Finally, having looked previously at debt consolidation in general and debt consolidation loans in particular, we'll turn this week to an examination of credit card balance transfers. Quincy residents are likely familiar with this type of consolidation from advertisements in the mail. While a credit card balance transfer has some benefits, it is important to distinguish between it and true debt relief.
The way a credit card balance transfer offer works is simple. Say you have one or even several credit cards with balances at high interest rates that you are struggling to pay off. Another credit card company reaches out to you and offers you a promotional low or even zero percent interest rate if you use the funds to transfer your existing balances over to that card. So instead of having several balances at high interest rates, now you have just one at a much better interest rate - which should make it easier to pay it off.
Credit card balance transfer offers come with a few catches, however. One is that there will almost always be a fee charged to make the transfer, usually a percentage of the amount transferred. Then the promotional interest rate will expire after a certain period of time, perhaps six months or a year, and any balance remaining will begin to accrue interest at whatever the card's regular rate is. Some may even go back and retroactively apply interest for however long the promotional period was if you still have a balance when the promotional rate expires.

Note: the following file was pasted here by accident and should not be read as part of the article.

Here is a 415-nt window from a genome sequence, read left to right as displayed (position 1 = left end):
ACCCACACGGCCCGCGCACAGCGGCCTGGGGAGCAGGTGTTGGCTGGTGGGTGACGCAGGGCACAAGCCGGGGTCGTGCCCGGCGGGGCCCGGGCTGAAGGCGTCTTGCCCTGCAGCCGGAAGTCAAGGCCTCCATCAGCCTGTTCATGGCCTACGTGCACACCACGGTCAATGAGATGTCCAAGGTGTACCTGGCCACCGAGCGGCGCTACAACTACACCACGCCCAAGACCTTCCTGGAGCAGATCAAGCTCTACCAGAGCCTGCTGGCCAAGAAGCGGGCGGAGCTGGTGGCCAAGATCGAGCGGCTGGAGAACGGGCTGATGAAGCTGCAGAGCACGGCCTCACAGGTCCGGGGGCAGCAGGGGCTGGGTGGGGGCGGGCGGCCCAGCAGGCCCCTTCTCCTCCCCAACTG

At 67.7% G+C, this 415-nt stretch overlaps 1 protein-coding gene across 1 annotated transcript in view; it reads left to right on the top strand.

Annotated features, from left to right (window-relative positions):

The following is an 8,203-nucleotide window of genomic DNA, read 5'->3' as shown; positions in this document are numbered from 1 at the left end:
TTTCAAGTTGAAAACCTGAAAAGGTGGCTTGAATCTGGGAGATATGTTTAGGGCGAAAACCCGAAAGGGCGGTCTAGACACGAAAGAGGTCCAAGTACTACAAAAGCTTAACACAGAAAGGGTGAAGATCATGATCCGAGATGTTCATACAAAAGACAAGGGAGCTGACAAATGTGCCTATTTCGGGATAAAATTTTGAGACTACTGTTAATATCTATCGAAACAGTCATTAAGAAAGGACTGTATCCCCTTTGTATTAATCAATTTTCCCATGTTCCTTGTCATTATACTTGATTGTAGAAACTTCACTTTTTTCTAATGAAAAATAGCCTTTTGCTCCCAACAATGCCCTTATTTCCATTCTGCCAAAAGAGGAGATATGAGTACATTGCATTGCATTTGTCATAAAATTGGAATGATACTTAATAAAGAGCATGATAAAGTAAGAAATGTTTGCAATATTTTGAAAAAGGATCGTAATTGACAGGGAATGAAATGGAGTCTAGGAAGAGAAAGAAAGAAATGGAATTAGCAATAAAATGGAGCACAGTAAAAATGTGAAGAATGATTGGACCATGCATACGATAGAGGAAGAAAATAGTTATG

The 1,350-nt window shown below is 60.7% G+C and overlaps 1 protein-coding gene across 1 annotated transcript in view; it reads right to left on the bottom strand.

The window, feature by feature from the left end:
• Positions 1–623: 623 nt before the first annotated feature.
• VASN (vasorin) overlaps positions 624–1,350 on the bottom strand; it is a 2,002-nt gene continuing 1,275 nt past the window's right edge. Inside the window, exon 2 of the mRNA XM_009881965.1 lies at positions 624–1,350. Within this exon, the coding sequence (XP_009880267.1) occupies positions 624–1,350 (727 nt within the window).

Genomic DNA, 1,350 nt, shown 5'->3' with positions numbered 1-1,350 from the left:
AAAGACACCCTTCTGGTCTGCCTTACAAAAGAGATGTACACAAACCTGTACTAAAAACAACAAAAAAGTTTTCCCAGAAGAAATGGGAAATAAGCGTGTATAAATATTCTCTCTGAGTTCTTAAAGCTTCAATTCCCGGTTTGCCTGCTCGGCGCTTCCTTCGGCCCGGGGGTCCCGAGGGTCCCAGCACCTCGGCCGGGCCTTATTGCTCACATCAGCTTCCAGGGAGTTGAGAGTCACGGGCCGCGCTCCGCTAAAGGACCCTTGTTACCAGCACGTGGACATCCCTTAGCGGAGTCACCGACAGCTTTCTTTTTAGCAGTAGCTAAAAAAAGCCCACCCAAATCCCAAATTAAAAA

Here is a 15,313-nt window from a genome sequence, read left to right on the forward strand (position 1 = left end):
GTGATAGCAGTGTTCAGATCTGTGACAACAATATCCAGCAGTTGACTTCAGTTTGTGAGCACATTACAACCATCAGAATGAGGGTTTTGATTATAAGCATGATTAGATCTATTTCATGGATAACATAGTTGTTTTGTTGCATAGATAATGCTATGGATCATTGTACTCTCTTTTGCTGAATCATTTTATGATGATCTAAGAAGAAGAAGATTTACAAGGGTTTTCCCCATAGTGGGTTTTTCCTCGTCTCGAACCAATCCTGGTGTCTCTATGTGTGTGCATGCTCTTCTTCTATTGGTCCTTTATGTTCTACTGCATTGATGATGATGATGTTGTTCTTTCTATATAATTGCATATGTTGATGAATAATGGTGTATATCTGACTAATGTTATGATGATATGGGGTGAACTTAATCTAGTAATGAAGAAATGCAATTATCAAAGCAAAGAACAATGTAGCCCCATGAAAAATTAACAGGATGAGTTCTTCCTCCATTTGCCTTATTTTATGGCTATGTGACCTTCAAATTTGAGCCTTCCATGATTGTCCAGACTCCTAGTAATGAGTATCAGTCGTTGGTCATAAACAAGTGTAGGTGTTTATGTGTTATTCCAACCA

Credit card balance transfers can help in some situations if borrowers observe the terms carefully and use them wisely. But unlike bankruptcy, the full debt must be repaid, and a balance transfer can backfire on consumers who aren't aware of the fine print. Bankruptcy, on the other hand, provides a truly fresh financial start in that unsecured debt - in whatever amount - can be completely eliminated, with no transfer fees or promotional periods. We provide this information as a general background on bankruptcy and debt consolidation, not as specific legal advice. However, those who would like to learn more about bankruptcy and how it may benefit them should consider discussing the matter with an attorney of their choosing.
Source: CFPB.gov, "What do I need to know if I'm thinking about consolidating my credit card debt?," accessed on May 4, 2018